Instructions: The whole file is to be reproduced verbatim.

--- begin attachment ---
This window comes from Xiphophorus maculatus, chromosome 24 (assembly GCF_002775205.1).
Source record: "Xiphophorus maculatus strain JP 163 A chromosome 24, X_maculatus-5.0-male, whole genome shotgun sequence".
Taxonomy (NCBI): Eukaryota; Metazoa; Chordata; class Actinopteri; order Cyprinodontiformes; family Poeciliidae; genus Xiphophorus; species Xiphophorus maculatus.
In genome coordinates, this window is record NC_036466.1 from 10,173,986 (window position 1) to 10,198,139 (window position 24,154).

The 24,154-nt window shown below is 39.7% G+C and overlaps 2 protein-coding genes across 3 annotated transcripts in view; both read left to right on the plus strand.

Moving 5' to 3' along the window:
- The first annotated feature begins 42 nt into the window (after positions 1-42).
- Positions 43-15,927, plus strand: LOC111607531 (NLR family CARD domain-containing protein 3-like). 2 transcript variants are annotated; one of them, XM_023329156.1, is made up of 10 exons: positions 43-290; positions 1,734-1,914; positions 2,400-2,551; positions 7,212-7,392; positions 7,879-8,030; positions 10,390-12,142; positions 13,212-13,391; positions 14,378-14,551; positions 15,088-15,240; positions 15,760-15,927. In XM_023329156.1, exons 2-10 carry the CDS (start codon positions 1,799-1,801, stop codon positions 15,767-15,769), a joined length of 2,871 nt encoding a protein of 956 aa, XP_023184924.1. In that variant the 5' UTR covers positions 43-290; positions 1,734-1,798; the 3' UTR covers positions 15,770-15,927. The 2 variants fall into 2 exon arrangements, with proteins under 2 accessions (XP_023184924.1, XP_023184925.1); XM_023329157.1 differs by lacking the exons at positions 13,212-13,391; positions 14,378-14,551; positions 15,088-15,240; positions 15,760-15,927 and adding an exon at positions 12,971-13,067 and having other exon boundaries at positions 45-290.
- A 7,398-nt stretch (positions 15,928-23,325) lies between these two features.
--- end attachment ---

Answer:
This window comes from Xiphophorus maculatus, chromosome 24 (assembly GCF_002775205.1).
Source record: "Xiphophorus maculatus strain JP 163 A chromosome 24, X_maculatus-5.0-male, whole genome shotgun sequence".
Taxonomy (NCBI): Eukaryota; Metazoa; Chordata; class Actinopteri; order Cyprinodontiformes; family Poeciliidae; genus Xiphophorus; species Xiphophorus maculatus.
In genome coordinates, this window is record NC_036466.1 from 10,173,986 (window position 1) to 10,198,139 (window position 24,154).

The 24,154-nt window shown below is 39.7% G+C and overlaps 2 protein-coding genes across 3 annotated transcripts in view; both read left to right on the plus strand.

Moving 5' to 3' along the window:
- The first annotated feature begins 42 nt into the window (after positions 1-42).
- Positions 43-15,927, plus strand: LOC111607531 (NLR family CARD domain-containing protein 3-like). 2 transcript variants are annotated; one of them, XM_023329156.1, is made up of 10 exons: positions 43-290; positions 1,734-1,914; positions 2,400-2,551; positions 7,212-7,392; positions 7,879-8,030; positions 10,390-12,142; positions 13,212-13,391; positions 14,378-14,551; positions 15,088-15,240; positions 15,760-15,927. In XM_023329156.1, exons 2-10 carry the CDS (start codon positions 1,799-1,801, stop codon positions 15,767-15,769), a joined length of 2,871 nt encoding a protein of 956 aa, XP_023184924.1. In that variant the 5' UTR covers positions 43-290; positions 1,734-1,798; the 3' UTR covers positions 15,770-15,927. The 2 variants fall into 2 exon arrangements, with proteins under 2 accessions (XP_023184924.1, XP_023184925.1); XM_023329157.1 differs by lacking the exons at positions 13,212-13,391; positions 14,378-14,551; positions 15,088-15,240; positions 15,760-15,927 and adding an exon at positions 12,971-13,067 and having other exon boundaries at positions 45-290.
- A 7,398-nt stretch (positions 15,928-23,325) lies between these two features.